"Multiplier of useful life as a function of ambient temperature and ripple current
load", has a distinct flaw. The "multiplier" is in the ratio actual/rated ripple current,
as the diagram legend shows. But it is unclear if "actual" indicates the momentary
or the continuous ripple current, which is essential if the ratio >1. So I consulted:
https://www.vishay.com/docs/28356/alucapsintrobcc.pdf Definitions chapter:
"Care should be taken to ensure that the actual ripple current remains inside the
graph at any time of the entire useful life." I.m.o. this means 'continuous', which
places severe restrictions on inrush conditions. As the issue is about longevity, why
not look up 'Useful life' as well ? It is stated here in thousands of hours "or about x
years", but the addition: "(without pause and storage times)" doesn't really help the
correct interpretation. It is e.g. a well-known fact that prolonged storage leads to a
re-formation process after the e-cap becoming operational again, which not always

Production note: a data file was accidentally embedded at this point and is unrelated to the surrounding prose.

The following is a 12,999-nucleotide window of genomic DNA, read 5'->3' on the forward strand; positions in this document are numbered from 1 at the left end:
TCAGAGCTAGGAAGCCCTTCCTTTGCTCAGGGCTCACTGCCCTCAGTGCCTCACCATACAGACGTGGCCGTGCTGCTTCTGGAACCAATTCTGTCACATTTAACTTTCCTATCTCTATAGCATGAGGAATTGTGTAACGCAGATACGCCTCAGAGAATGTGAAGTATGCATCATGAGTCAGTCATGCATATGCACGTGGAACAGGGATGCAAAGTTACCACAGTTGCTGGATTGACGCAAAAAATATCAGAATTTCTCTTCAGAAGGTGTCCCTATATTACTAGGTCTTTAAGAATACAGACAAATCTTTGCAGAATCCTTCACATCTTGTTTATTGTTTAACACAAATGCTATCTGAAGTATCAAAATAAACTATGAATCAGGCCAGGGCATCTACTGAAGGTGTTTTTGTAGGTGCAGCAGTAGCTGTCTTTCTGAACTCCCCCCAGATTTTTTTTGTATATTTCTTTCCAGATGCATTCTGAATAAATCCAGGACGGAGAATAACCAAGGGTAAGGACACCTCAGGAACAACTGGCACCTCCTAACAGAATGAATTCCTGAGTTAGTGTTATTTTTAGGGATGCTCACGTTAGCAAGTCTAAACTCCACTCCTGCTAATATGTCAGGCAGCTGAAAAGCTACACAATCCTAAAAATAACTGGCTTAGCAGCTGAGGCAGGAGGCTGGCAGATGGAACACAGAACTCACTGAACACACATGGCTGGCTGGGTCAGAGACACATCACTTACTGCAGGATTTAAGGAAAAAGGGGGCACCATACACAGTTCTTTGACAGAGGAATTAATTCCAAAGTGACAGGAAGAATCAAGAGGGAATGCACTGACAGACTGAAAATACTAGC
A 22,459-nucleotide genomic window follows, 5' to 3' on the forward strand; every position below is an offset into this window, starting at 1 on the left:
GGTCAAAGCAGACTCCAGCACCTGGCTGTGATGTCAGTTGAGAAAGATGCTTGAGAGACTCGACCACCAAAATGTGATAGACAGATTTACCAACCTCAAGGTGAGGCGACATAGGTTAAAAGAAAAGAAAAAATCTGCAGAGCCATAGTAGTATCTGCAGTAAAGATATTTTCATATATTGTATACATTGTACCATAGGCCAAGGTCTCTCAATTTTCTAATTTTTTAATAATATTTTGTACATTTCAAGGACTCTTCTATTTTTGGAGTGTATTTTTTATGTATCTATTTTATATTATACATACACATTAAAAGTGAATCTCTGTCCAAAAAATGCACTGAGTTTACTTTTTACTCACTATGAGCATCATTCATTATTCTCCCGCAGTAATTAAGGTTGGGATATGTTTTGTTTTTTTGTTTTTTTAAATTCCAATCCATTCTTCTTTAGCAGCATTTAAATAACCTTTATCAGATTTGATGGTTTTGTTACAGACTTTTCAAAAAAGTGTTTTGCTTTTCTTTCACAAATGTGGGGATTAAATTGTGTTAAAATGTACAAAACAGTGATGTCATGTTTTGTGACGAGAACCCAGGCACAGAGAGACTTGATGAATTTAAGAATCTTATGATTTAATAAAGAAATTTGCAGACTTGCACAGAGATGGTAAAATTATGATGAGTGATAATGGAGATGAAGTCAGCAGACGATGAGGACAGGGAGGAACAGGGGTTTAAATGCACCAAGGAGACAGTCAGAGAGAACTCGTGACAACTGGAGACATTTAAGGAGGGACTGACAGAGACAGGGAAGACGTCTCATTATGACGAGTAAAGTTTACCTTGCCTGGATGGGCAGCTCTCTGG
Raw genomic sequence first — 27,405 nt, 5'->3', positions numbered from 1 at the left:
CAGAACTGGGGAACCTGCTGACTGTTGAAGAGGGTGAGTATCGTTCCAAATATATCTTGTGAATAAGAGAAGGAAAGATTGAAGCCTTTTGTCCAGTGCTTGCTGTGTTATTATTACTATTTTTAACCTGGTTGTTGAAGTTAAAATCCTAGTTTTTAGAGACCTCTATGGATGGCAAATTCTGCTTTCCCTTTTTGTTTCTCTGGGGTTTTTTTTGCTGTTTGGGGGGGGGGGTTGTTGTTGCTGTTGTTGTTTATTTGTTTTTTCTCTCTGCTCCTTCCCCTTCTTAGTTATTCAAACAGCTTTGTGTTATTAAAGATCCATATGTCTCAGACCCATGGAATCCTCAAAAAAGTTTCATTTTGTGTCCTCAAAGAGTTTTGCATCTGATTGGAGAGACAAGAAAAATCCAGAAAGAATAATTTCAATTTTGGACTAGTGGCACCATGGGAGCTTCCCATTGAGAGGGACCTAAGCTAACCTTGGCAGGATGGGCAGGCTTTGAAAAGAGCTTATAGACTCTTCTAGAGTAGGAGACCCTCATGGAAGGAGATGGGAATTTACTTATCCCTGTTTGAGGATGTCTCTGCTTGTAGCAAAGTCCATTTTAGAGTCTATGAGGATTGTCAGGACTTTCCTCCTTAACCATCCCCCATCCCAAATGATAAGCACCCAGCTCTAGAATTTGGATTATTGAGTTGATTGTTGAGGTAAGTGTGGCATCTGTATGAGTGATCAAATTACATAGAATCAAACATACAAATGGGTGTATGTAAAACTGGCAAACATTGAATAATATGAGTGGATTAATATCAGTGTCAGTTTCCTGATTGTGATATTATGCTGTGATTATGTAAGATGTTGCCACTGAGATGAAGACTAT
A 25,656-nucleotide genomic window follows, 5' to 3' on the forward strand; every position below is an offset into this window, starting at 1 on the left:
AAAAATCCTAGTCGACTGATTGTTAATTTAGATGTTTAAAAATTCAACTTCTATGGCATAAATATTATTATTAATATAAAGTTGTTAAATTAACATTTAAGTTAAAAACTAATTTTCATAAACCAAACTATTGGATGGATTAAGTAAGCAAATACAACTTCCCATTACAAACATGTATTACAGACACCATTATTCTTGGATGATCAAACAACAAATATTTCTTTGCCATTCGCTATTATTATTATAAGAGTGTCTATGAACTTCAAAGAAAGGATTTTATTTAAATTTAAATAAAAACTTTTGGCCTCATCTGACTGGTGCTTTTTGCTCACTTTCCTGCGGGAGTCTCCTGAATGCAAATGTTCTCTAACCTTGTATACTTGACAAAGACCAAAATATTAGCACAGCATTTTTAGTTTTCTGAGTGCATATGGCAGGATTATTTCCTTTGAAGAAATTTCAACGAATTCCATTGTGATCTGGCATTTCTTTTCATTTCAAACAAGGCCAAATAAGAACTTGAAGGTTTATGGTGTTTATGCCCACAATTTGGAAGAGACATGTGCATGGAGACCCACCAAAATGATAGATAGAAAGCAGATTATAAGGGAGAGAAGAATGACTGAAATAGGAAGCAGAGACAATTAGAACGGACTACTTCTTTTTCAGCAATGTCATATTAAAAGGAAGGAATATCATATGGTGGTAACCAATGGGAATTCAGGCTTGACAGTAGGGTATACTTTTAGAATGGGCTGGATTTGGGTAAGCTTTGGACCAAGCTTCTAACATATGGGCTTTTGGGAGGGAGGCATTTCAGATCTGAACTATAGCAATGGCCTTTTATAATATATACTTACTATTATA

results in increased life time ... The audiophile chooses a no-risk policy, keeping his
precious gear always-on, but is ever more marginalized by 'green' regulations.
Let me stop here and see if anyone is still interested ...

#### crutschow

Joined Mar 14, 2008
27,734
The only currents that, I believe, significantly affect capacitor life are the continuous ripple currents from the supply operation (which are worse for high-frequency switching regulators).
It's the heat generated by these currents through the ESR of the capacitor that lowers its life.
As such, the frequency of turning the device on and off would have little effect on this heat or the capacitor life.

#### SYNFONIQUE

Joined Jun 5, 2021
35
The only currents that, I believe, significantly affect capacitor life are the continuous ripple currents from the supply operation (which are worse for high-frequency switching regulators).
It's the heat generated by these currents through the ESR of the capacitor that lowers its life.
As such, the frequency of turning the device on and off would have little effect on this heat or the capacitor life.
As far as the long term factors are concerned, you are right of course. Quoting
exemplary producer's documentation, however I've tried to demonstrate that info
therein pertinent to those factors may be clear and easily applicable to the case, the
info on transient phenomena like inrush current is not. The excess ratio relative to
the operational current is estimated to be 1:20 -30 - even for audio power amps (at
full throttle). How this translates to the actual/rated ripple current ratio, I could not